Alan Berks adapted this work from Luigi Pirandello's 1921 play (which you can read on the Internet, thank you Project Gutenberg!) and also directs the production.
Here's a snippet of the synopsis of the Pirandello play from theaterhistory.com:
A stock company under the direction of their Manager and with the assistance of the Prompter and the Property Man is about to rehearse a play. Since there is a dearth of good French comedies, they have to fall back on a comedy by Pirandello, which, the Manager admits, is, as usual, quite incomprehensible. Just as rehearsal starts the Door Man interrupts. He is followed by a queer assortment of Characters who announce that they are looking for an author.This adaptation is set in the world of reality television, which allows Berks to comment on some of the tropes of the genre and on the artificiality of "reality" television.
It appears that the author whose imagination has conceived them has decided against putting them in a drama. Their only chance to live is to find some author who is willing to put them in a play. The bewildered Manager finally consents to let the Characters live out their own story on the stage, while the Prompter takes down the parts in shorthand and the stock company stands round to pick up suggestions for proper interpretation.
The action proceeds accompanied by the attempts of the harassed Manager to keep it within the selective and arbitrary requirements of the stage, and by the insistent endeavors of the Characters to act out the whole of their internal struggle. (Here's the rest of the synopsis.)
|Joe Wiener, Annika Wahlquist, and Paul LaNave, with Michael T. Brown
on monitor screen. (photo from Wonderlust facebook page)
In the midst of all this, the three remaining contestants burst into the control room, complaining about the game, the show, and each other. The Producer (Paul LaNave) tries to take back control of the proceedings without much success. Meanwhile, we gradually become aware of a strange group of people moving through the supposedly empty house--a wonderfully spooky effect.
The strangers enter the control room, and everything gets a bit surreal. They identify themselves as Characters (Adam Whisner, Sandra Struthers, Kiara Jackson and Gabriel Murphy) who have been abandoned by their author and are searching for someone to help them finish their story. To explain more would be too spoilery. Suffice it to say that the Characters (who are dressed in old-fashioned clothing and kind of otherworldly make-up, but don't appear to be of any specific era) are from the Pirandello play, and their stories are appropriately (and decidedly) complicated.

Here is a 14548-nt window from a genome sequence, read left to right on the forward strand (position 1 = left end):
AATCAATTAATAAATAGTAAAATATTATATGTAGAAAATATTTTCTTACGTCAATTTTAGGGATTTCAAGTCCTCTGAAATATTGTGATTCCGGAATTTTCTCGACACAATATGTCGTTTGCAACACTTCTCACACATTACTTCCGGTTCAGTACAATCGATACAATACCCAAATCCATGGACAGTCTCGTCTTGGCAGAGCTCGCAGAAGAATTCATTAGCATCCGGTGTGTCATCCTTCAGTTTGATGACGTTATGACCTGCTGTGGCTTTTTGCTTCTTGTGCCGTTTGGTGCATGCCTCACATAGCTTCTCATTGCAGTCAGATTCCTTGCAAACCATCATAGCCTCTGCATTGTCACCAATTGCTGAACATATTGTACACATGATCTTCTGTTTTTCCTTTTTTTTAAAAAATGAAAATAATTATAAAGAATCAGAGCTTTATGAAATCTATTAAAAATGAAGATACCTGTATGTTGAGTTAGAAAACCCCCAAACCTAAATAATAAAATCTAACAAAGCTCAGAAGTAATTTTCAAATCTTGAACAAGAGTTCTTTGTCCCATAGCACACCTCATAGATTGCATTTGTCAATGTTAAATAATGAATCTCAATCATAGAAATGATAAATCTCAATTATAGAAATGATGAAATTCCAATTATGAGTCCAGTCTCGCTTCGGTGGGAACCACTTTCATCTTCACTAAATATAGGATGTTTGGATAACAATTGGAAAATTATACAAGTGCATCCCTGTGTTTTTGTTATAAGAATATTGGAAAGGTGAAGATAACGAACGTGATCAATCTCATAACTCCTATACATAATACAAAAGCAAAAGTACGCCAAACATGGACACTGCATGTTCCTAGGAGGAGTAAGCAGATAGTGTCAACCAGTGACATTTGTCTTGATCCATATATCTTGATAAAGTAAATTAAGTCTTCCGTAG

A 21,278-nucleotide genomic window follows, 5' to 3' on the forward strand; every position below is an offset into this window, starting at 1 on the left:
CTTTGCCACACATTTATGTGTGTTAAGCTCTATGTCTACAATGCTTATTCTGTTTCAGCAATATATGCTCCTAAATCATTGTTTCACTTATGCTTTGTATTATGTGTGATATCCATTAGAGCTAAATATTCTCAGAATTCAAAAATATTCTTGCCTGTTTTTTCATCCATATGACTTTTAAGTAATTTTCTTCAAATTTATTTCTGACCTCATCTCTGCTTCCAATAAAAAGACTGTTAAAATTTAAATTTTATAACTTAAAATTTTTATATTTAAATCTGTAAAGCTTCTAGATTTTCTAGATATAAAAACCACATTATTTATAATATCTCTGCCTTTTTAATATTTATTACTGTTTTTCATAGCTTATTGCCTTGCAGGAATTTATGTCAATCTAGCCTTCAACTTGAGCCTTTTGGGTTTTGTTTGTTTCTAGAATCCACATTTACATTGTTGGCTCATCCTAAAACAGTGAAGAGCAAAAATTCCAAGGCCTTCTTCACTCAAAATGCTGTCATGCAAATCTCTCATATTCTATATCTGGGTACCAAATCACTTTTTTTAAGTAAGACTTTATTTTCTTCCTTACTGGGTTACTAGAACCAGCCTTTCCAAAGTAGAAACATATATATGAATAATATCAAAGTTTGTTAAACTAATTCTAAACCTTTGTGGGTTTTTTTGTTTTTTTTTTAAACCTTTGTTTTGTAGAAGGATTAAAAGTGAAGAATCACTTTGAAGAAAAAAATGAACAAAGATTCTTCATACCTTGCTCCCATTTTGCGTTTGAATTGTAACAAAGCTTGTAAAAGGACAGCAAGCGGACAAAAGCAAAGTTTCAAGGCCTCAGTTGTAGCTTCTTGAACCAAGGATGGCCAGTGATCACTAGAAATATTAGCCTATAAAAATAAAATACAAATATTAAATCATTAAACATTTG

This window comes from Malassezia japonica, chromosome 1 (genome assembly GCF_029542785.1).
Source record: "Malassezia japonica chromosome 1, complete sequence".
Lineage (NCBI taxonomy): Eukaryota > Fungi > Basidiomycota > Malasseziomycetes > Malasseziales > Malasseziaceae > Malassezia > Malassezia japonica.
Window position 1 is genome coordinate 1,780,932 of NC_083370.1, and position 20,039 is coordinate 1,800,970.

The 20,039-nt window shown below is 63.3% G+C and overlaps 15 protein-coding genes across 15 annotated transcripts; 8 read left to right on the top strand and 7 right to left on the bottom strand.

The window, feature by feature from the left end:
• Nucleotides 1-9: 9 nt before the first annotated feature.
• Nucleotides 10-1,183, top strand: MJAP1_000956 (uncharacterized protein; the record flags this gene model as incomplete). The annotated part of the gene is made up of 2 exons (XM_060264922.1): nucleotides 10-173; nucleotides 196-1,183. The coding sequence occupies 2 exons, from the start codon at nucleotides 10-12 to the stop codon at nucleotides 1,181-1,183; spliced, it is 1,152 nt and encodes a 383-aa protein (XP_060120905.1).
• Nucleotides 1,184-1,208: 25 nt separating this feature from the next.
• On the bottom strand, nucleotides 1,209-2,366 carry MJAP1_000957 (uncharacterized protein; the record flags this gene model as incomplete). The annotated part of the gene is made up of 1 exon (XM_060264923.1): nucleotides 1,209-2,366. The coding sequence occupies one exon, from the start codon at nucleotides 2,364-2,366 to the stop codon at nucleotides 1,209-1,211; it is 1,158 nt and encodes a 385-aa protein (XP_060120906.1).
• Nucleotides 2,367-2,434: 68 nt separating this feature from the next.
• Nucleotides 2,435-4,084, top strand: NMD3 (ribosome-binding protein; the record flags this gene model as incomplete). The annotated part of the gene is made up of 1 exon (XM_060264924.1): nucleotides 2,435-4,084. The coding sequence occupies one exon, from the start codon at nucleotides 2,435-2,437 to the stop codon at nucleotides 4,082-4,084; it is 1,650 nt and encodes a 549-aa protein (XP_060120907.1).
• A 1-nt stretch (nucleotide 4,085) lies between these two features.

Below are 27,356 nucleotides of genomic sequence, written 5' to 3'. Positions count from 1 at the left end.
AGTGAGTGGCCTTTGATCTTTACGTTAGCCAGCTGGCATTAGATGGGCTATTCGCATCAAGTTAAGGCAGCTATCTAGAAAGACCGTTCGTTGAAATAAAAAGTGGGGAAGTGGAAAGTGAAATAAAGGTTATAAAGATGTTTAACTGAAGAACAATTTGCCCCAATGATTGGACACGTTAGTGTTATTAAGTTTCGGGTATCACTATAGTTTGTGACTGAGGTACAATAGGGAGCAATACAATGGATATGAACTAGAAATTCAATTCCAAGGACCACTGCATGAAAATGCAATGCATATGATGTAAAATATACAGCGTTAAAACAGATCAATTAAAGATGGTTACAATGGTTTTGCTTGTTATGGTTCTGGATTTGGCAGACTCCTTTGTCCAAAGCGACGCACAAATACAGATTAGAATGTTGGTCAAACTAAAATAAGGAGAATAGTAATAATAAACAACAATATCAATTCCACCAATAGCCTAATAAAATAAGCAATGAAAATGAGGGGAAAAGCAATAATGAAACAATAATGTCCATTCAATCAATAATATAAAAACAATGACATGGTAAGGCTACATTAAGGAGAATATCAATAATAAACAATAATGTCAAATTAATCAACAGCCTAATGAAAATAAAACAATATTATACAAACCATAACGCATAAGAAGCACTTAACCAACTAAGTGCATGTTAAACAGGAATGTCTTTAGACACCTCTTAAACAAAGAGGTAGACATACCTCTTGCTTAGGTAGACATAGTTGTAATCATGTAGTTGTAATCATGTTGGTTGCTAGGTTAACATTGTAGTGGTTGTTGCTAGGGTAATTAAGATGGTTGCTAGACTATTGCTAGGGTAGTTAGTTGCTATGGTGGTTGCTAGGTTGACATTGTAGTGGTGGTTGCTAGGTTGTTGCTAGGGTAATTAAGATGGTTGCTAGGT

The beauty in this adaptation is the conceit of the Characters meeting the 'characters'--the contestants, who each fill a particular reality show niche. Rachel (Rachel Finch) is "the flirt", Sam (the wonderful and committed Sam Landman) is "the jerk," an outspoken racist/sexist stereotype. Sam's ill-informed barbs are mostly directed at "the dude," Michael (Michael T. Brown, whose frequent asides to the audience are hilarious). Although the reality show unsuccessfully tries to cast Michael as a thug, he's actually a gay, black man. I'm not sure the stereotyping has been totally averted here. There are tons of interesting observations here about the nature of "reality" television--I only wish they had been developed more fully. At points, those observations feel less like comment, and more like an excuse to have the characters behave in reprehensible ways, especially Sam. It's a very thin line to walk.
The reality show setup has some very nice touches, like the banks of monitors showing "camera angles" from the rest of the house, and the ability of the Techs (Gregory Adam and Annika Wahlquist) to turn their live cameras on the action and individuals. I loved the two Techs tweeting each other during the show, and the tweets being displayed on the monitors. The video showing what was happening in the rest of the house was very well done and integrated into the onstage action. (See the trailer for the reality show below.)
Elements of the Characters' stories are doled out in bits and pieces, and are so complicated as to make the story unclear, but that seems to have been the point in the original play. It's still kind of unusual to see a work of entertainment that doesn't spell out the whole story, but it gave me and my companions plenty to discuss after the show, as we all had different interpretations of what we saw. And hurrah for plays that make the audience think!
The performances by the cast were universally excellent, with the stylized portrayals of the Characters contrasting nicely with the other, more realistic, but equally dramatic, characters. Each actor plays a recognizable "type" but delves below the surface to make each player specific. No matter how confusing the plot becomes, the cast is rock-solid in maintaining each distinctive character. In addition to the work on stage, the actors had the added layer of performing in and reacting to the video from other rooms in the house, which is done seamlessly. Kudos to this talented group and Berks' direction.
Wonderlust Productions updated Berks' adaptation (originally performed in 2013 at Gremlin Theatre) with input from a residency at the University of Saint Thomas, where they asked how young people in our modern society interpret some of the questions asked by the play. Wonderlust has more community-driven projects coming up, including plays about the adoption experience and about being an employee at the state capitol. I look forward to seeing more of this newish company's work, given their unique take on this classic.
Check out the trailer for the play's "reality show:"
(Co-written by Carly and Jules)